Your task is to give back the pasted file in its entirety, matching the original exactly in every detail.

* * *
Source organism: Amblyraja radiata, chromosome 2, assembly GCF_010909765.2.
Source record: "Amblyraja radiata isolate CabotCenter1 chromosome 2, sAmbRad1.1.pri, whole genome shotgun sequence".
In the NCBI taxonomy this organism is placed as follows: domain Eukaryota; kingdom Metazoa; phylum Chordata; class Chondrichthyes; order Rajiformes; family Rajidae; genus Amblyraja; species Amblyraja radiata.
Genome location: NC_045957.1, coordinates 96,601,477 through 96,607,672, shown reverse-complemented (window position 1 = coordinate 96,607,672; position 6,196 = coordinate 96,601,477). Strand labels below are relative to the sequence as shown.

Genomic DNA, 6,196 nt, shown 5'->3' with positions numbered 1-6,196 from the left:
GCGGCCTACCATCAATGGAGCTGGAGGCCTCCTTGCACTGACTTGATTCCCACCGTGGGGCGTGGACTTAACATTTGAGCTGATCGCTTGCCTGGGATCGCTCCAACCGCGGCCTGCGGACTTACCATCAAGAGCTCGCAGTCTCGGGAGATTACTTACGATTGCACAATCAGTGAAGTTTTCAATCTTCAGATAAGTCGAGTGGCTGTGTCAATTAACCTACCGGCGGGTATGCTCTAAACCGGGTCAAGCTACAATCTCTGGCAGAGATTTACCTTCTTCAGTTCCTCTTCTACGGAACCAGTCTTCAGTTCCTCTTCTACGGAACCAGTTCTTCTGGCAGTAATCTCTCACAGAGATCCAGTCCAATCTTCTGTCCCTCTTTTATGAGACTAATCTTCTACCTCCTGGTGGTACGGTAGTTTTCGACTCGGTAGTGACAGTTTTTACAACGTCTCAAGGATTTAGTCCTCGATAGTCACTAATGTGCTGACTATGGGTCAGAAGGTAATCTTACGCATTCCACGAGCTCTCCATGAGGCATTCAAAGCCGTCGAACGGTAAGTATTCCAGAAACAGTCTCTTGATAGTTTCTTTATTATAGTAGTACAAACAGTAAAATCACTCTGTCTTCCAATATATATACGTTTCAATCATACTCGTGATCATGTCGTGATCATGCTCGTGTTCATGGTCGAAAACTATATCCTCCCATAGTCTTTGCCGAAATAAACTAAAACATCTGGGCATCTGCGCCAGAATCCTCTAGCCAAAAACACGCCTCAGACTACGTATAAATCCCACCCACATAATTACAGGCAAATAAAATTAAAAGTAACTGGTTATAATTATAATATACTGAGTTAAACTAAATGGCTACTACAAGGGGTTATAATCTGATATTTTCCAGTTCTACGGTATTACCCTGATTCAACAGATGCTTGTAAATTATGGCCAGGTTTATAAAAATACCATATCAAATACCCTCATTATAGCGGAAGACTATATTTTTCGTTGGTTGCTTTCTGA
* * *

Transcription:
Source organism: Amblyraja radiata, chromosome 2, assembly GCF_010909765.2.
Source record: "Amblyraja radiata isolate CabotCenter1 chromosome 2, sAmbRad1.1.pri, whole genome shotgun sequence".
In the NCBI taxonomy this organism is placed as follows: domain Eukaryota; kingdom Metazoa; phylum Chordata; class Chondrichthyes; order Rajiformes; family Rajidae; genus Amblyraja; species Amblyraja radiata.
Genome location: NC_045957.1, coordinates 96,601,477 through 96,607,672, shown reverse-complemented (window position 1 = coordinate 96,607,672; position 6,196 = coordinate 96,601,477). Strand labels below are relative to the sequence as shown.

Genomic DNA, 6,196 nt, shown 5'->3' with positions numbered 1-6,196 from the left:
GCGGCCTACCATCAATGGAGCTGGAGGCCTCCTTGCACTGACTTGATTCCCACCGTGGGGCGTGGACTTAACATTTGAGCTGATCGCTTGCCTGGGATCGCTCCAACCGCGGCCTGCGGACTTACCATCAAGAGCTCGCAGTCTCGGGAGATTACTTACGATTGCACAATCAGTGAAGTTTTCAATCTTCAGATAAGTCGAGTGGCTGTGTCAATTAACCTACCGGCGGGTATGCTCTAAACCGGGTCAAGCTACAATCTCTGGCAGAGATTTACCTTCTTCAGTTCCTCTTCTACGGAACCAGTCTTCAGTTCCTCTTCTACGGAACCAGTTCTTCTGGCAGTAATCTCTCACAGAGATCCAGTCCAATCTTCTGTCCCTCTTTTATGAGACTAATCTTCTACCTCCTGGTGGTACGGTAGTTTTCGACTCGGTAGTGACAGTTTTTACAACGTCTCAAGGATTTAGTCCTCGATAGTCACTAATGTGCTGACTATGGGTCAGAAGGTAATCTTACGCATTCCACGAGCTCTCCATGAGGCATTCAAAGCCGTCGAACGGTAAGTATTCCAGAAACAGTCTCTTGATAGTTTCTTTATTATAGTAGTACAAACAGTAAAATCACTCTGTCTTCCAATATATATACGTTTCAATCATACTCGTGATCATGTCGTGATCATGCTCGTGTTCATGGTCGAAAACTATATCCTCCCATAGTCTTTGCCGAAATAAACTAAAACATCTGGGCATCTGCGCCAGAATCCTCTAGCCAAAAACACGCCTCAGACTACGTATAAATCCCACCCACATAATTACAGGCAAATAAAATTAAAAGTAACTGGTTATAATTATAATATACTGAGTTAAACTAAATGGCTACTACAAGGGGTTATAATCTGATATTTTCCAGTTCTACGGTATTACCCTGATTCAACAGATGCTTGTAAATTATGGCCAGGTTTATAAAAATACCATATCAAATACCCTCATTATAGCGGAAGACTATATTTTTCGTTGGTTGCTTTCTGA